Results from a pilot field study and two laboratory studies show that consumers’ direct charitable giving to a charity is lower if they purchase on CM (cause marketing) even if the cause marketing purchase is costless to the consumer (unlike other forms of charitable giving).
This suggests that even if CM purchases are costless, consumers think of their purchase as a charitable act and decrease subsequent charitable acts. This is corroborated by the fact that in both laboratory studies, the higher the cause marketing expenditure, the lower the individual charitable giving, indicating that people may mentally assign their CM expenditure as their charitable giving. Consumers may even think of the firm’s donation as theirs since it is facilitated by their act — in fact, this type of thinking is “rational” since it allows consumers to spend less to meet their donation goals.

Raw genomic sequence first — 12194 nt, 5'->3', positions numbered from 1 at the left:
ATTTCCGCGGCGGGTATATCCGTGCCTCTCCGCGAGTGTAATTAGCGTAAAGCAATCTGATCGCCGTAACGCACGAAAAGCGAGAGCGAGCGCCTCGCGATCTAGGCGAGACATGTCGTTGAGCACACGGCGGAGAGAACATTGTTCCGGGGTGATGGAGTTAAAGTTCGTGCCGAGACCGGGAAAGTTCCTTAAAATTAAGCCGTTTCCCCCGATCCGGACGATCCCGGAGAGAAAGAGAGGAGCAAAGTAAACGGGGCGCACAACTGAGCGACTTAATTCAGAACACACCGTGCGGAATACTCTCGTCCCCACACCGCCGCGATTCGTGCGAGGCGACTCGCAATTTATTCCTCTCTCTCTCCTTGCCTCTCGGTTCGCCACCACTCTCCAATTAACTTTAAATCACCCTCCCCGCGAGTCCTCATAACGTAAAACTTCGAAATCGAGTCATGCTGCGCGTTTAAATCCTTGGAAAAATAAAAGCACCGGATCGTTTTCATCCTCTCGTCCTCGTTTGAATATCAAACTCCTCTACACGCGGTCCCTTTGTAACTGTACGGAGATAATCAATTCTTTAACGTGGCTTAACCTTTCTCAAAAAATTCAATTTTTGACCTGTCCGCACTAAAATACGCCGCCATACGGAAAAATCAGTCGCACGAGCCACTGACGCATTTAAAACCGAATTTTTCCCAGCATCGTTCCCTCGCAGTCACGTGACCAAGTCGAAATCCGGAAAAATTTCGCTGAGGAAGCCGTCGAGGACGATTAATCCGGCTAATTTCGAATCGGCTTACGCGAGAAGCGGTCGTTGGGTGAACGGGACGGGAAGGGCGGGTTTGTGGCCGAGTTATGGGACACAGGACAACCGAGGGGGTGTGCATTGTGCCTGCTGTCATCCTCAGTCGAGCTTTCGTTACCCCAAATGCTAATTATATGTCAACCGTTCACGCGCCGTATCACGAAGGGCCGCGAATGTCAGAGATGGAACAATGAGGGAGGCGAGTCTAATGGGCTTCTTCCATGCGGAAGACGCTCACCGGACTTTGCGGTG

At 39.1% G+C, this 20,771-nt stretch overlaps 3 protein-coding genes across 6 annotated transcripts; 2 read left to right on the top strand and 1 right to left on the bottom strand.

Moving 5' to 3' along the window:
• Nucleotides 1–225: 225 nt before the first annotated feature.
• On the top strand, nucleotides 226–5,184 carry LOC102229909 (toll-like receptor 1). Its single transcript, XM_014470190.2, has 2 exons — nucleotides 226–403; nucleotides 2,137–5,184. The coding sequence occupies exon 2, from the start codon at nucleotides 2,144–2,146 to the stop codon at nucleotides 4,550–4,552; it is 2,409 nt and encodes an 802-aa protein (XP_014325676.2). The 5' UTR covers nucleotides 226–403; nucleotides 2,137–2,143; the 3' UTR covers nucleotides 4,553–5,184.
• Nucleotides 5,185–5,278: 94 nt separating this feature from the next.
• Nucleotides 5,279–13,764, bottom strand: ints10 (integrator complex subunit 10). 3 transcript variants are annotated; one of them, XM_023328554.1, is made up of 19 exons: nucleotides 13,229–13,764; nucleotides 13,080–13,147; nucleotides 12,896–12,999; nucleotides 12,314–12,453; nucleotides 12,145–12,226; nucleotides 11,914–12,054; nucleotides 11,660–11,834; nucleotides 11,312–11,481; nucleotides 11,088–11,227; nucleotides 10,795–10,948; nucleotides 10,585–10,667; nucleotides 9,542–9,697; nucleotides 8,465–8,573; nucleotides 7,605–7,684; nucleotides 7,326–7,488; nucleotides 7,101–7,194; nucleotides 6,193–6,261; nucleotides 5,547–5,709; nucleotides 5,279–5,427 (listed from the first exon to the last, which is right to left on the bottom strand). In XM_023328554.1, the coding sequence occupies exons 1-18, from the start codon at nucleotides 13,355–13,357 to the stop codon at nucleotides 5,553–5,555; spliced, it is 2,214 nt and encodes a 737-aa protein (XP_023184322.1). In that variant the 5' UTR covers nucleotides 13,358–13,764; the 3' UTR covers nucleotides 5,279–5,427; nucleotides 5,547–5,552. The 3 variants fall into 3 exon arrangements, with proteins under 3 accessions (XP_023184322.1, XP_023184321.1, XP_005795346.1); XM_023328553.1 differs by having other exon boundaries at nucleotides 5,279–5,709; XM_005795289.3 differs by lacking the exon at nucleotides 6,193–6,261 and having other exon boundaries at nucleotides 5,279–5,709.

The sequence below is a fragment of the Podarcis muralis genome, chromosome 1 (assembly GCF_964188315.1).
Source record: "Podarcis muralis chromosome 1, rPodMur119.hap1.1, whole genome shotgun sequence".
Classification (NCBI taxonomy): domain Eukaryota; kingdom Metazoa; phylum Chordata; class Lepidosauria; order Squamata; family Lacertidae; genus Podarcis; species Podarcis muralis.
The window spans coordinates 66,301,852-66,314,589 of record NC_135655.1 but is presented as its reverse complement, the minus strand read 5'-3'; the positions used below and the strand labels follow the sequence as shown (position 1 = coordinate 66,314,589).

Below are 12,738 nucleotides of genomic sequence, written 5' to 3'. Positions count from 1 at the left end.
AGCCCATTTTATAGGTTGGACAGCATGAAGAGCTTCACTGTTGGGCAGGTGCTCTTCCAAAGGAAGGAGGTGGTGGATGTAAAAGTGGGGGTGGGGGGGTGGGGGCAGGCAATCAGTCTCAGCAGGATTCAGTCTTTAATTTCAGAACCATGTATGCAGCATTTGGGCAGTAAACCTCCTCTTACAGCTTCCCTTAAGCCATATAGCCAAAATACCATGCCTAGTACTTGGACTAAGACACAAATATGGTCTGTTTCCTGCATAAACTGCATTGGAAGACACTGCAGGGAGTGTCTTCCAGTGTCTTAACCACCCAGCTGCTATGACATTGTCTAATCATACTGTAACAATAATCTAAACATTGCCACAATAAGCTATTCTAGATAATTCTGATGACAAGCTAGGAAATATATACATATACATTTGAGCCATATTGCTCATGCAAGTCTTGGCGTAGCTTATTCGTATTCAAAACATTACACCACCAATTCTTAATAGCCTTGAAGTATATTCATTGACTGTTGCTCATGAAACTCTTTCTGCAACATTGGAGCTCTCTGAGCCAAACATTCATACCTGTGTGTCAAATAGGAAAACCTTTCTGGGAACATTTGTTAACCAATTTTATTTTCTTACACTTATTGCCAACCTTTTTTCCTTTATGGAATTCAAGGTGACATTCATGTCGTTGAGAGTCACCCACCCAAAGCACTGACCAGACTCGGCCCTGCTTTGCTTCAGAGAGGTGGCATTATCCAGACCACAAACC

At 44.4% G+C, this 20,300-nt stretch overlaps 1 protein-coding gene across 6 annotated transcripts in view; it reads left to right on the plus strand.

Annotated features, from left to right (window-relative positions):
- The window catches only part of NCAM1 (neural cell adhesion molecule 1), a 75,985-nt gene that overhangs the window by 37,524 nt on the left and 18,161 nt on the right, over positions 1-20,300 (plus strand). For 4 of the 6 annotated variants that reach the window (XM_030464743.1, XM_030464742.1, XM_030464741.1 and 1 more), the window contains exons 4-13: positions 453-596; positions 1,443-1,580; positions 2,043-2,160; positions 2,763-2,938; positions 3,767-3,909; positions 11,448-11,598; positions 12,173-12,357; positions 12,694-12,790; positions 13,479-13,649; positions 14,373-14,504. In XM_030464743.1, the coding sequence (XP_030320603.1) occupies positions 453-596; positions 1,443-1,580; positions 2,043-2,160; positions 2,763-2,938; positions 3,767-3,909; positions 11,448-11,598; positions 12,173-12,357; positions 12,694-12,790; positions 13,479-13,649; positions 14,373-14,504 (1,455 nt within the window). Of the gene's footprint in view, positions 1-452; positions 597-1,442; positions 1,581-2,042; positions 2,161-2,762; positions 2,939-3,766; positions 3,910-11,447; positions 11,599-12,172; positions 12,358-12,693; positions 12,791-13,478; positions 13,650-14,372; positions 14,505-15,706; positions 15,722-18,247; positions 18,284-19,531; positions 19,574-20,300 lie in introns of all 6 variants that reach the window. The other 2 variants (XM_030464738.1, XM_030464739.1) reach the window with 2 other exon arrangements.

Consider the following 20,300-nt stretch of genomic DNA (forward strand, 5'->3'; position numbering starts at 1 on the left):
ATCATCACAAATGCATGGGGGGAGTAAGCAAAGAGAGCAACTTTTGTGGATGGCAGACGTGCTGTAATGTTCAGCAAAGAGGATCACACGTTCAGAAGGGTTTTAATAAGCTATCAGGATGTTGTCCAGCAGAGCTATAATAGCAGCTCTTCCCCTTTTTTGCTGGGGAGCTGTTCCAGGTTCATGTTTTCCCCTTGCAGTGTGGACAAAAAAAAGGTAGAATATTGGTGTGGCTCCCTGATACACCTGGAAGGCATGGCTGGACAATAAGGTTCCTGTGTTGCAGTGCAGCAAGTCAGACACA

The premise that cause marketing will always increases total money raised for the cause is shown not to hold in our studies. We find that instead of increasing total contribution to the cause, the presence of CM can decrease it. It needs to be noted, that whether total donation increases or decreases with CM depends on firm contribution. We have merely challenged the belief that total donation always benefits with CM, with the objective of making consumers and public policy officials think a little before embracing CM at every opportunity.
This is especially important given the number of highly opaque CM campaigns that are run – for instance, many do not report what portion of proceeds are given to the cause, some have limits on their donation and keep the excess monies raised (e.g., the notorious Yoplait campaign – see Boston Globe, October 4, 2009), some report the donation as a part of unreported profits.
CM purchasing substituting for charitable giving is also consistent with people choosing the less costly altruistic option. However, the laboratory studies show that the less 18 empathetic altruism option of CM purchase chosen by consumers leads to lower contentment.